Since I needed to work out some frustrations after dealing with that stove, and since a box had come from Surefire, Inc., containing the repair parts for my shotgun's tactical light, I decided that tonight would be a good night for a test of the shotgun, coupled with a night-firing session. Obviously with the temperature hovering around ten degrees, I could count on having the range to myself. And since both the shotgun and the AR-15 carbine needed function testing, why not make sure that they work in the cold?
I drove out to the range with the two weapons, arriving a bit after full dark.
Unfortunately, my primary tactical light was dead due to my using it to work on the stove. (DOH!) Since it's rechargeable, I couldn't just pop new batteries in it but had to leave it on the charger. I missed it immediately as I was forced to check and load the firearms by braille. But I suppose that's good practice, too. The only drawback was that I'd brought out about fifty shotgun shells of all different types, and I couldn't see them well enough to know what was what. Ah well...The cost of not bringing a back-up light was never knowing when I'd chambered a heavy slug until after I'd touched the trigger. That'll teach me.
I put up a police pistol silhouette on the 25m line and engaged it from different positions and locations on the range. I practiced speed-firing, including reloading from both the side-saddle carrier and my pocket, and feeding single rounds through the ejection port. Mr. silhouette bad guy didn't look too good when the firing stopped. In fact he seemed to be missing almost all of his center-mass five-ring. Oh well...I'll bet the next time that I tell him to show me his hands, he'll do it.
I did learn that my tactical gloves--work issue and therefore pretty damned cheap--were not a match for the shotgun, as the glove material kept getting caught up in between the shells and the magazine tube until finally I discarded them and shot with bare (and cold) hands.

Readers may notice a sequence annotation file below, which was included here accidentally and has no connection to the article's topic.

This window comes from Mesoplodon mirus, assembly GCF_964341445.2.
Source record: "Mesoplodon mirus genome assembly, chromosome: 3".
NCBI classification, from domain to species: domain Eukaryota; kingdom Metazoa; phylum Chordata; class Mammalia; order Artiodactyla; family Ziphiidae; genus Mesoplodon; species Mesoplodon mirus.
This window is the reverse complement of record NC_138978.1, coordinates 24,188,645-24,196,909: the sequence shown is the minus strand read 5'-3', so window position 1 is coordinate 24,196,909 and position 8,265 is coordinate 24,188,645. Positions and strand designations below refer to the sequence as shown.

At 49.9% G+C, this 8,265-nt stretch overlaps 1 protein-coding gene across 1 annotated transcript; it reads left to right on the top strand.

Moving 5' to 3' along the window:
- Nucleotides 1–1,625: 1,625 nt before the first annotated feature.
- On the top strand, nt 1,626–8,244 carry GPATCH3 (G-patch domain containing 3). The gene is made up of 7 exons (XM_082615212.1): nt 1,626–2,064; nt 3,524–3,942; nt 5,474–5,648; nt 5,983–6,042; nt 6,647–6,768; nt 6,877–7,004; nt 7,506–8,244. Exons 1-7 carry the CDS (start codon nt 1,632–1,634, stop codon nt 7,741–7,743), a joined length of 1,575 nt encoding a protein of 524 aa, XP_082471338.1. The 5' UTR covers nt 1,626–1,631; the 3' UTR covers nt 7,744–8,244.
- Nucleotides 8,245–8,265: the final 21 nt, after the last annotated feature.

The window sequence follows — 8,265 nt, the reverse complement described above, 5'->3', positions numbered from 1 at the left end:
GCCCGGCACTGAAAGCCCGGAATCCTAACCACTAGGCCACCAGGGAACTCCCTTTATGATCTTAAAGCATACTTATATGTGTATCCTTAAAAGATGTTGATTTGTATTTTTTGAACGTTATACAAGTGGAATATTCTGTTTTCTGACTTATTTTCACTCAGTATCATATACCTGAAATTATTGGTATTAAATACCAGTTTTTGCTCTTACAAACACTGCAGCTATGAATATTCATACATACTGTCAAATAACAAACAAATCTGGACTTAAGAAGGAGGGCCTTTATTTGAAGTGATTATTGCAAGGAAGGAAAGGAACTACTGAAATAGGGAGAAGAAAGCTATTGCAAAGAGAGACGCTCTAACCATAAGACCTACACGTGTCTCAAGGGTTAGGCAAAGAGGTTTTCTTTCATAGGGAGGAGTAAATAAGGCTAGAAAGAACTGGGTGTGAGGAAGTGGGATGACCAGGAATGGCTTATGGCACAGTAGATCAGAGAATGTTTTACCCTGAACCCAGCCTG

Then the AR carbine came out. I put sixty rounds into the target three rounds at a time, again moving rapidly between firing points and alternating between standing, kneeling and prone. It's Pentagon light worked well, other than it's tendency to flash whenever the rifle's bolt slams home on an empty chamber. (Yo, Pentagon...you need to fix that.) I was using the rifle' back-up iron sight (BUIS)--an ARMS 40L. I have to admit, I'm still not sold on the ARMS BUIS. It has no elevation adjustment, so the rifle's front sight post is the only means of adjusting it, and the long-range peep sight has to be folded down to allow use of the larger ghost ring CQB sight and then folded up again before the sight can be folded down and locked. That's not really instinctive and it seems a bit fragile. I guess time will tell.
The shotgun and it's Surefire light performed flawlessly, and if fifty rounds of heavy stuff didn't blow the bulb out, I think that I can conclude that the last problem was in the old bulb assembly. The AR still seems to have a quirk or two to work out, but it's getting there. That's what I get for cobbling my own rifle together instead of buying one that was completely assembled and factory tested. Still, it's coming along and I'm not unhappy with it, especially knowing that it won't be too long before B. Hussein Obama and his gun-hating allies in the Dem-controlled House and Senate push through another ban on so-called "assault weapons" like my AR's. It's reassuring to know that whatever happens in DC, I've already got mine.